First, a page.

My Lords, I cannot help expressing my satisfaction that your Lordships have devoted this portion of your time to the consideration of what is certainly a very important, and may become a very burning subject. There can be no question that the County Councils throughout England have been very much dissatisfied by the failure of Parliament to provide something to fill the gap occasioned by the dropping of the Wheel and Van Tax. It is easy to pick faults in any proposal which may be made, and I am far from saying that the Wheel and Van Tax, as originally proposed, would have been popular. In fact, no new tax is popular—it would be true to say that all new taxes are unpopular and perhaps difficult of collection. But the Chancellor of the Exchequer, having proposed this tax for the purpose of giving aid to the County Councils, or of enabling that aid to be granted, allowed so many and so considerable exemptions to be made in regard to the different classes of persons that the tax was frittered away, and people considered that it would have been no longer a fair or equal tax. That having been the result of the Chancellor of the Exchequer's proposal it would be rather hard on the County Councils to impose upon them, that which it was not their business to give, the expression of an opinion in favour of the re-introduction of that tax, or the responsibility of finding a substitute for it. The Government tied themselves to a plan; that plan failed, for what reason I do not care to inquire more closely; and I think they are bound to find some substitute for that which they proposed in order to provide the subvention which they admitted it was their duty to grant.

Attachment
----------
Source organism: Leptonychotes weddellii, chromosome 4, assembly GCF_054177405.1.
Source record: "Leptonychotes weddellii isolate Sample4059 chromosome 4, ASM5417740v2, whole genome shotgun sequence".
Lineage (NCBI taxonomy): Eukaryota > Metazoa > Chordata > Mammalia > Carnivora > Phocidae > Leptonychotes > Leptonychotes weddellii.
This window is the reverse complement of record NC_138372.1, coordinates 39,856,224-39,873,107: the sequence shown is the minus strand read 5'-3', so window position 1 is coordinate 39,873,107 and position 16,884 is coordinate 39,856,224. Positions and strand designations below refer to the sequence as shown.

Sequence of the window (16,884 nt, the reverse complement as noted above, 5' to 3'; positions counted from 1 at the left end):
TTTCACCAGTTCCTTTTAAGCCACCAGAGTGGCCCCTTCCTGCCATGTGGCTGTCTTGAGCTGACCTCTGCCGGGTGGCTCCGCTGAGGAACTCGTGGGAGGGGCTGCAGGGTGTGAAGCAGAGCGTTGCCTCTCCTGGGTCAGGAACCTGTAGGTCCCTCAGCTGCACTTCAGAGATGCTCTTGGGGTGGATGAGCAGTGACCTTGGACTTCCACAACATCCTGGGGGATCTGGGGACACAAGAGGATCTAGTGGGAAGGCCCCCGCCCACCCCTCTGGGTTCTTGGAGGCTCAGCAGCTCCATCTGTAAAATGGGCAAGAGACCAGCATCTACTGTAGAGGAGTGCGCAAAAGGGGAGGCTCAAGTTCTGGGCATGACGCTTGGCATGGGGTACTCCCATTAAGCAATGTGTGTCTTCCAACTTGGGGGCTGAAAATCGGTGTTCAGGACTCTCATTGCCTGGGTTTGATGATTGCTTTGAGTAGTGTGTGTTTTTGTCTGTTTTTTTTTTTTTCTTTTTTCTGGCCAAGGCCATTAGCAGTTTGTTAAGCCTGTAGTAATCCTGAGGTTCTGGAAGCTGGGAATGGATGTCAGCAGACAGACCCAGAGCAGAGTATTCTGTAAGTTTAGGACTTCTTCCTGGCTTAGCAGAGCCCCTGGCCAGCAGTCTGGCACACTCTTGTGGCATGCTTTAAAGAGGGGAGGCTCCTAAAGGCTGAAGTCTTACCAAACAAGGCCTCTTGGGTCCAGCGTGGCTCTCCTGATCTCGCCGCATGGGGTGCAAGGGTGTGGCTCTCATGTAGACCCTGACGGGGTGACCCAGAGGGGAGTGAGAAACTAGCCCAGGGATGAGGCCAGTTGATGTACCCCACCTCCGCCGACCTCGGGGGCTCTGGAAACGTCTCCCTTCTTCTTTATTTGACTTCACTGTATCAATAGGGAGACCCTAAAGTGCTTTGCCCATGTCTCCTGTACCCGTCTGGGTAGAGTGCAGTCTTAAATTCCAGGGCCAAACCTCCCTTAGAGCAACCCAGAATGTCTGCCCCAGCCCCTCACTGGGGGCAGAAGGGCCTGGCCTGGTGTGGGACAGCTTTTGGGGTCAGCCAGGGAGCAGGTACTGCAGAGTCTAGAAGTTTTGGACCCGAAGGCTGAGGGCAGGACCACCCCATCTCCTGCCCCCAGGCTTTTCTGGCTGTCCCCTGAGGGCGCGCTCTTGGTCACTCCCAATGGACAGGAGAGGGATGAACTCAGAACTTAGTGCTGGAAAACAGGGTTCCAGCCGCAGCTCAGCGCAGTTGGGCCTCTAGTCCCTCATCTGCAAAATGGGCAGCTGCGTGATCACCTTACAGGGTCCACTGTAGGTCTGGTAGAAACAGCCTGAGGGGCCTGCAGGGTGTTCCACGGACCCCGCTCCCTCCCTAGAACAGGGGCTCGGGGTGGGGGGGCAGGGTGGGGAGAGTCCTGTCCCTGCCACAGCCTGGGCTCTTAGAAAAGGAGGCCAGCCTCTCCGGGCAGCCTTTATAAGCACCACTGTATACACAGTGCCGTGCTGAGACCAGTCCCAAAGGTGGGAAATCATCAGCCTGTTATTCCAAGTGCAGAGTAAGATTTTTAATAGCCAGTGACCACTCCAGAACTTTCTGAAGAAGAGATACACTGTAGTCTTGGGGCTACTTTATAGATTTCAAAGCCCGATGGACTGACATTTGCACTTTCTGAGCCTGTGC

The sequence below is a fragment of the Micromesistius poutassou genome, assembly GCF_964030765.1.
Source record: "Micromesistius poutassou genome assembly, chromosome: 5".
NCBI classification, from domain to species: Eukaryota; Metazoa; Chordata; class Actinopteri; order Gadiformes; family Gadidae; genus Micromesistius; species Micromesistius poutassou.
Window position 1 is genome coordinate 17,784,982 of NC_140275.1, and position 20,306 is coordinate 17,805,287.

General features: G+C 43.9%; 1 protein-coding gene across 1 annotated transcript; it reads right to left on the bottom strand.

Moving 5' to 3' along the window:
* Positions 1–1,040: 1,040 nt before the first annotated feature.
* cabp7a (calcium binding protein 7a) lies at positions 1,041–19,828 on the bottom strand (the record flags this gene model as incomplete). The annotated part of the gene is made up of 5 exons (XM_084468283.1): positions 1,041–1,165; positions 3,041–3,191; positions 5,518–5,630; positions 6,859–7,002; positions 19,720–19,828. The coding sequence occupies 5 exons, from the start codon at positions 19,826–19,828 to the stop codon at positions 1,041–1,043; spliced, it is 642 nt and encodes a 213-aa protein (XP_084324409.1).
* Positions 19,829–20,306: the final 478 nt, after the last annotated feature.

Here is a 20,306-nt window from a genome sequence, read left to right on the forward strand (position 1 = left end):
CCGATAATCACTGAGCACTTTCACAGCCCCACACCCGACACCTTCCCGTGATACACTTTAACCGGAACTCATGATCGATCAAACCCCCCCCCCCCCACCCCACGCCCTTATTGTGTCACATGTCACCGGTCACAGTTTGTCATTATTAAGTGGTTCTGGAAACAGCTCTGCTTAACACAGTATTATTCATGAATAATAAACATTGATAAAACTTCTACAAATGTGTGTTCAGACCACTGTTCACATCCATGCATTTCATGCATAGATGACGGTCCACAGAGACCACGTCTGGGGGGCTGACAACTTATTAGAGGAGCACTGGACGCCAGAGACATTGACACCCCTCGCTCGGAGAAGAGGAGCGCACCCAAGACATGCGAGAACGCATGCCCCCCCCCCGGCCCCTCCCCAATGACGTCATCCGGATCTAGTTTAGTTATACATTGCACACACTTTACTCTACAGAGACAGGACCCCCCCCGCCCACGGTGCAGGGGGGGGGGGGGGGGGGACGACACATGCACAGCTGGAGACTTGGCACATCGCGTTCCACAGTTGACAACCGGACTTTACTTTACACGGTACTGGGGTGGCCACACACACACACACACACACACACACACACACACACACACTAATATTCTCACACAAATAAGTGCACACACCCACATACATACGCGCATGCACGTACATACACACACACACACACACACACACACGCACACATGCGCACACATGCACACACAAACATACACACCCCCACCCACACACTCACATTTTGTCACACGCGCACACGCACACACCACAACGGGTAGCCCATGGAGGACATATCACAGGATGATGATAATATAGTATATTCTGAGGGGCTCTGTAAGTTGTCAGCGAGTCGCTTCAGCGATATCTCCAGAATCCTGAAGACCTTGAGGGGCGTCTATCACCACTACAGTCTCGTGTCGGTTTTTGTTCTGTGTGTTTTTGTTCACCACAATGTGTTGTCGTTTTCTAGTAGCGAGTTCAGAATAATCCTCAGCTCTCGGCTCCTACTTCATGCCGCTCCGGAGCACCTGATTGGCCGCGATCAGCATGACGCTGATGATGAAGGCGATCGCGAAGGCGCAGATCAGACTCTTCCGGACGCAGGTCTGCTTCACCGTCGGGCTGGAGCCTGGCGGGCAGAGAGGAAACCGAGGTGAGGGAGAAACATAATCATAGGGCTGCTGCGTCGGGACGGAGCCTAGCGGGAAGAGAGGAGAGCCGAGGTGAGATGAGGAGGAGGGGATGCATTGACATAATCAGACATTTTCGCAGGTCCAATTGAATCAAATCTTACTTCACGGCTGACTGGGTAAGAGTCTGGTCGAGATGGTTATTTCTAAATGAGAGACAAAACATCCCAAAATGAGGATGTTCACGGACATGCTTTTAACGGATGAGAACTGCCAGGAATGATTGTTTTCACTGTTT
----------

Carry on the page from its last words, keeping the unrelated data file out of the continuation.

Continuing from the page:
My Lords, I will not again travel over the ground which has been already so ably traversed by the speakers who have preceded me; but I wish to supplement the statements of my noble Friend who introduced this subject, and my noble Friend who followed him by calling attention to the more than probability of the expenses of the main roads going on in an accelerated ratio. Parliament has decided that turnpike tolls should never be renewed, at least as far as the word "never" applies to-anything in legislation — it has set its face decidedly against the renewal of turnpike tolls. Now, the consequence of the lapse of the old Turnpike Acts and the absence of any new legislation with regard to one subject which they dealt with very effectually, namely, the width of the wheels of vehicles carrying very heavy loads, has been a saving of shillings to those who provide timber trucks, and heavy waggons for carrying beer, flour, stones, and so on. There has been a small economy possible in the construction of those vehicles, but it has cost pounds to the ratepayers for the additional repairs to the roads which have been rendered necessary by the use of those vehicles. As one broad-wheeled waggon or timber-truck after another wears out, or becomes disused, my experience has been (and I speak as one who from the commencement of the Highway Act has occupied the chair of a Highway Board) that they will invariably be replaced by others having cheaper and narrower wheels, which do enormous damage to the roads in all directions. A very large proportion of those vehicles issue from the towns. Timber, of course, is generally not cut in the middle of a town, and at all events it has to be transported from the place where it grows on trucks or waggons. But heavy brewers' drays and millers' waggons are very likely to issue from the towns, and the increasing damage done to the roads of the country by the transport of enormous weights on very narrow wheels since the lapse of the Turnpike Acts, and in the absence of any corresponding provision of a like nature to ensure some protection to the roads, is becoming a more and more serious matter. I think that gives the County Councils who are now charged with the repair of the main roads an additional claim upon the Government for the fulfilment of, what I consider, something very like a promise on the part of the Chancellor of the Exchequer; and, at any rate, to some general legislation with regard to wheels which will renew some of the protection and safeguard to the roads of the country which existed under the old Turnpike Acts, but which subsists no longer in the absence, as far as I am aware, of any provisions in any legislation passed since the expiration of the Turnpike Acts.